When Arnold was planning his history, he said, “My highest ambition ... is to make my history the very reverse of Gibbon in this respect, that whereas the whole spirit of his work, from its low morality, is hostile to religion, without speaking directly against it; so my greatest desire would be, in my history, by its high morals and its general tone, to be of use to the cause, without actually bringing it forward."

Besides this high quality, another merit of recent historical literature is, that it has modified what used to be called the “dignity of history," and has blended with it more of the lively interest of biography. An excellent specimen of such historical composition, an accurate, calmlytempered, and attractive history, will be found in Lord Mahon's History of England during an important part of the last century.

In this department of literature the greatest power of attraction has been proved in the first volumes of Mr. Macaulay's History

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England, for they have won a far larger number of readers, it is believed, than did any one of the Waverley novels in Scott's palmiest day. Such rapid and wide-spread popularity is proof of power, the measure of which will be taken more accurately after the lapse of some years than now, when it is new to us. Mr. Macaulay's aim, as an historian, is to bring into history a greater number and variety of the testimonies of the life of the past than history has been in the habit of taking cognizance of. With great powers of accumulating such multifarious memorials of former times, with a dexterous skill in combining them, and with a brilliant, effective style, he has gained such applause as, perhaps, was never given to historian before. It is most attractive and exciting reading—the more delightful, if you can lull to sleep all questioning of truthfulness, and can bring your mind to a passive, submissive recipiency of Mr. Macaulay's absolute and contemptuous condemnation of characters you might otherwise have been inclined to honour or respect. There are few writers who exact from the reader such unquestioning obedience-obedience, too, to sarcasm and scorn. It has been justly said, that an historian's first “great qualification is an earnest craving after truth, and utter impatience, not of falsehood merely, but of error.” I would ask any reader of this work, even with the fresh fascination on him, whether, on closing the volumes, he feels an assurance of the presence there of such an earnest craving after truth. Mr. Macaulay has another ambition, fostered, perhaps, by his habit of writing as a reviewer, and not yet duly disciplined in him—the ambition, or, as it may be more fitly called, the vanity of showy and startling display. Of the majestic beauty of quiet and simple truth he seems to have no conception. His moral and intellectual nature seem not to be justly balanced.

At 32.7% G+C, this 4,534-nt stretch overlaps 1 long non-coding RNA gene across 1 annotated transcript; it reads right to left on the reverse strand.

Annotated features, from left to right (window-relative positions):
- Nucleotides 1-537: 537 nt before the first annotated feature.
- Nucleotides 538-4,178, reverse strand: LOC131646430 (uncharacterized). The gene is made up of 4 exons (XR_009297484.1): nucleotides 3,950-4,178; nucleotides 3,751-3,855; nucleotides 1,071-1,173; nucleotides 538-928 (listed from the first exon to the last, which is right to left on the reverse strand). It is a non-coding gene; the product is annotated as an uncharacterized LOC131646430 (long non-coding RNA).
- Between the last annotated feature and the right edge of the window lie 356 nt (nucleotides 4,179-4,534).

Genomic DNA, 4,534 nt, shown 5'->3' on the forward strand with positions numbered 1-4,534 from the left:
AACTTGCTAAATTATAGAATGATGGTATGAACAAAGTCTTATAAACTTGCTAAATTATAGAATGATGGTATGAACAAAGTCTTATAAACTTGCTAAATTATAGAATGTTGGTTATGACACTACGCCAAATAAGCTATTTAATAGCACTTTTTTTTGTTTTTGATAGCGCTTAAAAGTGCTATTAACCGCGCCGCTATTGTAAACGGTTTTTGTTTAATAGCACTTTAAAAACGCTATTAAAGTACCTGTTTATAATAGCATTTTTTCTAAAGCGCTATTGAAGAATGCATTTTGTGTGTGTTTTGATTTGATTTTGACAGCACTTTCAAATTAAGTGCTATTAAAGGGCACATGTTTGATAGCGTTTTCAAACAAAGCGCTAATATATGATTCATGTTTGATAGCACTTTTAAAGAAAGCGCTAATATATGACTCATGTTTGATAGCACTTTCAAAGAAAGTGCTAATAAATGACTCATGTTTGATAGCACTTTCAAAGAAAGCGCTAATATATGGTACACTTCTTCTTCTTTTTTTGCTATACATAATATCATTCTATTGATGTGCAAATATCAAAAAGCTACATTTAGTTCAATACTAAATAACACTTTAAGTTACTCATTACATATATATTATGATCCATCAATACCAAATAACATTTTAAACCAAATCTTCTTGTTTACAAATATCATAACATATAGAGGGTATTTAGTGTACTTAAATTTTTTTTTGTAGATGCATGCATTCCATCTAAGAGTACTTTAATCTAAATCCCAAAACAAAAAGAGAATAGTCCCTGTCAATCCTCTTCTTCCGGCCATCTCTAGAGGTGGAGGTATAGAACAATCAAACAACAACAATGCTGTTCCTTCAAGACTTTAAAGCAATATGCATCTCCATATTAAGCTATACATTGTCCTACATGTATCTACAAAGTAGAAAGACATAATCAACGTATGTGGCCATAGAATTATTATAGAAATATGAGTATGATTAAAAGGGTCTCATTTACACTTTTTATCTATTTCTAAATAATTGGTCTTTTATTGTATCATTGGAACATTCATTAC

This appears in another form of intellectual pridean absence of all genial appreciation of lofty character-heroic or saintly—an unbelief in high and earnest moods of thought and feeling, and a pride of power in despoiling men of the sentiments of reverence and admiration they had been glad to bestow. The more habitual those sentiments have been, the greater the power displayed in scattering them. If Mr. Macaulay should carry his history on to that period when it will be necessary for him to treat of what he has not as yet thought it worth while to allude to, colonial America, as part of Engand's history, and when he will have occasion to speak of Washington and Franklin, I venture to predict that the temptation to bid the world abate their admiration will be irresistible; and that then some of Mr. Macaulay's American admirers, who are now rather intolerant of the least dissent, will faip recall some of their present praises.